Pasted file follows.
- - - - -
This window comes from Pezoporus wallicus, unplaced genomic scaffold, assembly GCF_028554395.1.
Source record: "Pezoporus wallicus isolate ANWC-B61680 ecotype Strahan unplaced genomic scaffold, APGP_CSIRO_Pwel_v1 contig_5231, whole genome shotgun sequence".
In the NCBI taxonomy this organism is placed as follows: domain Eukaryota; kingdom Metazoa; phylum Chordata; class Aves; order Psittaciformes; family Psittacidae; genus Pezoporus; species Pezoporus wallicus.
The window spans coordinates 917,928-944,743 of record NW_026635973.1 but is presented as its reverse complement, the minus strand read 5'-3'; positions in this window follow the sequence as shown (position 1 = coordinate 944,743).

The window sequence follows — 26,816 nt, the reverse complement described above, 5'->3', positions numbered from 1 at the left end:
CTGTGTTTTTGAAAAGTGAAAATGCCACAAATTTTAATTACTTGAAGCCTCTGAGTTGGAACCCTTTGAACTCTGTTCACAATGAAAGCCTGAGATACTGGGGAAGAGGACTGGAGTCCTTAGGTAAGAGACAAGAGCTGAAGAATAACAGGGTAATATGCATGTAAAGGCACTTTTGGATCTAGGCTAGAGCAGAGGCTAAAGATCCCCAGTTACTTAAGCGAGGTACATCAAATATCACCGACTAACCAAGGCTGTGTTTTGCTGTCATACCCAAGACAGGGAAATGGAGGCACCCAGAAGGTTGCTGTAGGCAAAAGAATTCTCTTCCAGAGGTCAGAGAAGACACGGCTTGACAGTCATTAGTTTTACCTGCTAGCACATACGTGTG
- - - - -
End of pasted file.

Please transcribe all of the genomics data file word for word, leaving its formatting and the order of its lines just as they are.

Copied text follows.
This window comes from Pezoporus wallicus, unplaced genomic scaffold, assembly GCF_028554395.1.
Source record: "Pezoporus wallicus isolate ANWC-B61680 ecotype Strahan unplaced genomic scaffold, APGP_CSIRO_Pwel_v1 contig_5231, whole genome shotgun sequence".
In the NCBI taxonomy this organism is placed as follows: domain Eukaryota; kingdom Metazoa; phylum Chordata; class Aves; order Psittaciformes; family Psittacidae; genus Pezoporus; species Pezoporus wallicus.
The window spans coordinates 917,928-944,743 of record NW_026635973.1 but is presented as its reverse complement, the minus strand read 5'-3'; positions in this window follow the sequence as shown (position 1 = coordinate 944,743).

The window sequence follows — 26,816 nt, the reverse complement described above, 5'->3', positions numbered from 1 at the left end:
CTGTGTTTTTGAAAAGTGAAAATGCCACAAATTTTAATTACTTGAAGCCTCTGAGTTGGAACCCTTTGAACTCTGTTCACAATGAAAGCCTGAGATACTGGGGAAGAGGACTGGAGTCCTTAGGTAAGAGACAAGAGCTGAAGAATAACAGGGTAATATGCATGTAAAGGCACTTTTGGATCTAGGCTAGAGCAGAGGCTAAAGATCCCCAGTTACTTAAGCGAGGTACATCAAATATCACCGACTAACCAAGGCTGTGTTTTGCTGTCATACCCAAGACAGGGAAATGGAGGCACCCAGAAGGTTGCTGTAGGCAAAAGAATTCTCTTCCAGAGGTCAGAGAAGACACGGCTTGACAGTCATTAGTTTTACCTGCTAGCACATACGTGTG